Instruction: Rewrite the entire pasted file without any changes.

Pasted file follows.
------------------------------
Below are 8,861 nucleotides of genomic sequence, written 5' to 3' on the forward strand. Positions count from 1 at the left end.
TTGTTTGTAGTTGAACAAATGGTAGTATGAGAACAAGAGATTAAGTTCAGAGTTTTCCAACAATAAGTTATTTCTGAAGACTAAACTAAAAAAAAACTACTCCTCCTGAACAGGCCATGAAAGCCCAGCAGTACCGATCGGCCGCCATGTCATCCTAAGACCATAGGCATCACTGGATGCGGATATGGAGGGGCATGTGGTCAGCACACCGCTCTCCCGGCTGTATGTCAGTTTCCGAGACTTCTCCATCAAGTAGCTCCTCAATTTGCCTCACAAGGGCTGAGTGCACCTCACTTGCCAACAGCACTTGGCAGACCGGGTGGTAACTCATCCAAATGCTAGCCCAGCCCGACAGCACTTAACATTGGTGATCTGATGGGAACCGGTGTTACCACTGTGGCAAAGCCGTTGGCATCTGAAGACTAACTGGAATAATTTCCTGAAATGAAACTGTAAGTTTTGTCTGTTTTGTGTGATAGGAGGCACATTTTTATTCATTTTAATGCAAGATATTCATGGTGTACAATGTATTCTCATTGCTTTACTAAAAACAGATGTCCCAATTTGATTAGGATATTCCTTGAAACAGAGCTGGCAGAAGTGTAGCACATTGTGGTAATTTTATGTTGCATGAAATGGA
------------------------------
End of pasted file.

Below are 8,861 nucleotides of genomic sequence, written 5' to 3' on the forward strand. Positions count from 1 at the left end.
TTGTTTGTAGTTGAACAAATGGTAGTATGAGAACAAGAGATTAAGTTCAGAGTTTTCCAACAATAAGTTATTTCTGAAGACTAAACTAAAAAAAAACTACTCCTCCTGAACAGGCCATGAAAGCCCAGCAGTACCGATCGGCCGCCATGTCATCCTAAGACCATAGGCATCACTGGATGCGGATATGGAGGGGCATGTGGTCAGCACACCGCTCTCCCGGCTGTATGTCAGTTTCCGAGACTTCTCCATCAAGTAGCTCCTCAATTTGCCTCACAAGGGCTGAGTGCACCTCACTTGCCAACAGCACTTGGCAGACCGGGTGGTAACTCATCCAAATGCTAGCCCAGCCCGACAGCACTTAACATTGGTGATCTGATGGGAACCGGTGTTACCACTGTGGCAAAGCCGTTGGCATCTGAAGACTAACTGGAATAATTTCCTGAAATGAAACTGTAAGTTTTGTCTGTTTTGTGTGATAGGAGGCACATTTTTATTCATTTTAATGCAAGATATTCATGGTGTACAATGTATTCTCATTGCTTTACTAAAAACAGATGTCCCAATTTGATTAGGATATTCCTTGAAACAGAGCTGGCAGAAGTGTAGCACATTGTGGTAATTTTATGTTGCATGAAATGGA